Re-Kånken Backpack - Red
Coming Soon £80.00
A special edition of Fjällräven’s classic Kånken, made entirely from a polyester that’s recycled from plastic bottles. Originally designed for Swedish school children in 1978, the Kånken has since become a well-loved and iconic backpack for children and adults around the world.
As well as the fabric used being made from 95% recycled plastic bottles, the polyester is dyed with SpinDye technology that radically reduces the amount of water, energy and chemicals used. Other than the buttons, zippers and plastic buckles the bag is made from this one polyester of differing thicknesses, meaning that in many years time the material will ultimately be easier to recycle and minimising its impact on the environment.
The Re-Kånken is an everyday companion with a simple and classic design. The main compartment has a large zippered opening that makes it easy to pack and unpack. It comes with a foam seat pad in the inside back pocket that also adds additional padding. There are also two flat side pockets and a zippered pocket on the front.
Height: 38 cm
Width: 27 cm
Depth: 13 cm
Weight: 395 g
Volume: 16 L
PROVENANCE AND ETHICS
The story behind Fjällräven began in 1950 when Åke Nordin, a 14-year-old boy from Örnsköldsvik in Northern Sweden, was about to go for a trek in the mountains. Åke, who spent more time outdoors than indoors, did not like the backpacks that were available at that time. He decided to take matters into his own hands and built a wooden frame.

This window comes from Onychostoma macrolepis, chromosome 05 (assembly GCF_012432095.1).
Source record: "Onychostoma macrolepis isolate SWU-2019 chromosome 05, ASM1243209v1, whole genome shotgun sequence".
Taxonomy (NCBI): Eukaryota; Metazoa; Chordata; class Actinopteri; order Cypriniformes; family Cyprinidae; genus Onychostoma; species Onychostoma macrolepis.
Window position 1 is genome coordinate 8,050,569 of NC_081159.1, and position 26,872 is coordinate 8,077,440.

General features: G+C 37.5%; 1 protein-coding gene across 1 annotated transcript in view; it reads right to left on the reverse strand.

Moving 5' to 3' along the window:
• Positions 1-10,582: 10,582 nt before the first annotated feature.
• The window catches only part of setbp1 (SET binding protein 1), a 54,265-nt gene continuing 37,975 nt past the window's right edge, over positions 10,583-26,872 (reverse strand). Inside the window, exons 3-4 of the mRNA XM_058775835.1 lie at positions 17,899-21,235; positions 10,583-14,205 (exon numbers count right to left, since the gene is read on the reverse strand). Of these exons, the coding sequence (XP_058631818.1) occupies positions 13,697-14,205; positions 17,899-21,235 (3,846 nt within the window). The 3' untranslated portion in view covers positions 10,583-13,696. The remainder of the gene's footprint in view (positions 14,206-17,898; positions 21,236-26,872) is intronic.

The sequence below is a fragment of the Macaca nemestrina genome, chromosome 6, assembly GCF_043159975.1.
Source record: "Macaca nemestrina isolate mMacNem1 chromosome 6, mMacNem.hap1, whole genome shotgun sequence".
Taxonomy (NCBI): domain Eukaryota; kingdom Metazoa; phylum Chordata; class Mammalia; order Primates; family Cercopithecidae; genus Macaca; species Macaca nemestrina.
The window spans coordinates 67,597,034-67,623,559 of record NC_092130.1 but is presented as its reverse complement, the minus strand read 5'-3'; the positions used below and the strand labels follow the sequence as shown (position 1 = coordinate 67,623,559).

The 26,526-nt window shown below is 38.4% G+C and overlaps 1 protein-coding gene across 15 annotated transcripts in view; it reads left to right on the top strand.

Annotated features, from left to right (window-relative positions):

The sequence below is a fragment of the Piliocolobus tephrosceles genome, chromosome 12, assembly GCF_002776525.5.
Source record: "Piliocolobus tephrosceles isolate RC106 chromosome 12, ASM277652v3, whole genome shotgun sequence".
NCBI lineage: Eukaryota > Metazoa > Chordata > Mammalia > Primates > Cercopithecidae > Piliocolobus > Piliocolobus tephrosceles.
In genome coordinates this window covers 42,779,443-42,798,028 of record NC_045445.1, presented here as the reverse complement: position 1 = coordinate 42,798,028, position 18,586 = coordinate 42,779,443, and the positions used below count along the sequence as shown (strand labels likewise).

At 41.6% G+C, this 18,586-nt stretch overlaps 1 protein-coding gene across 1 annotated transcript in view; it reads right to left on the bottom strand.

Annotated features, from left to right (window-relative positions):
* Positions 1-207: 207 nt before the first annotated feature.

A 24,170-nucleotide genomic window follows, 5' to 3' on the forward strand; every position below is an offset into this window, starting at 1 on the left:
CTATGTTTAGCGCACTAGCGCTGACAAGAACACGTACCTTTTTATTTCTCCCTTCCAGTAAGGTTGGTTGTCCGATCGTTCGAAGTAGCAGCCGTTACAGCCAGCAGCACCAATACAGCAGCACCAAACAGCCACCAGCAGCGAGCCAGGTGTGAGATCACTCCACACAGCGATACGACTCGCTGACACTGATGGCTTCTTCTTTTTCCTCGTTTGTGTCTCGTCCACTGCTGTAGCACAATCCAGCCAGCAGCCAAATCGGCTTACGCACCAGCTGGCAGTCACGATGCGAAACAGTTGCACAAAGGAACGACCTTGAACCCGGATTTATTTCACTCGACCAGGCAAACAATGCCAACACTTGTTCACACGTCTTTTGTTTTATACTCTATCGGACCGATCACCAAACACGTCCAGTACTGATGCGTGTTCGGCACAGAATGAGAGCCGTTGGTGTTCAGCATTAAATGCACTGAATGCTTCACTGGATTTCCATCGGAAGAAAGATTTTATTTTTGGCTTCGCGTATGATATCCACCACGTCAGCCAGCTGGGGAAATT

To this day Fjällräven stays true to Åke's vision of offering functional equipment for journeys in the outdoors. Fjällräven develop environmentally friendly fabrics and co-operate with partners to improve the environment and support biodiversity.
“We went back to the beginning with everything except the classic design. The challenge was in achieving the lowest possible environmental impact while still meeting demands for a durable and functional product,” says Svante Björkroth, product developer at Fjällräven and the man behind the Re-Kanken project.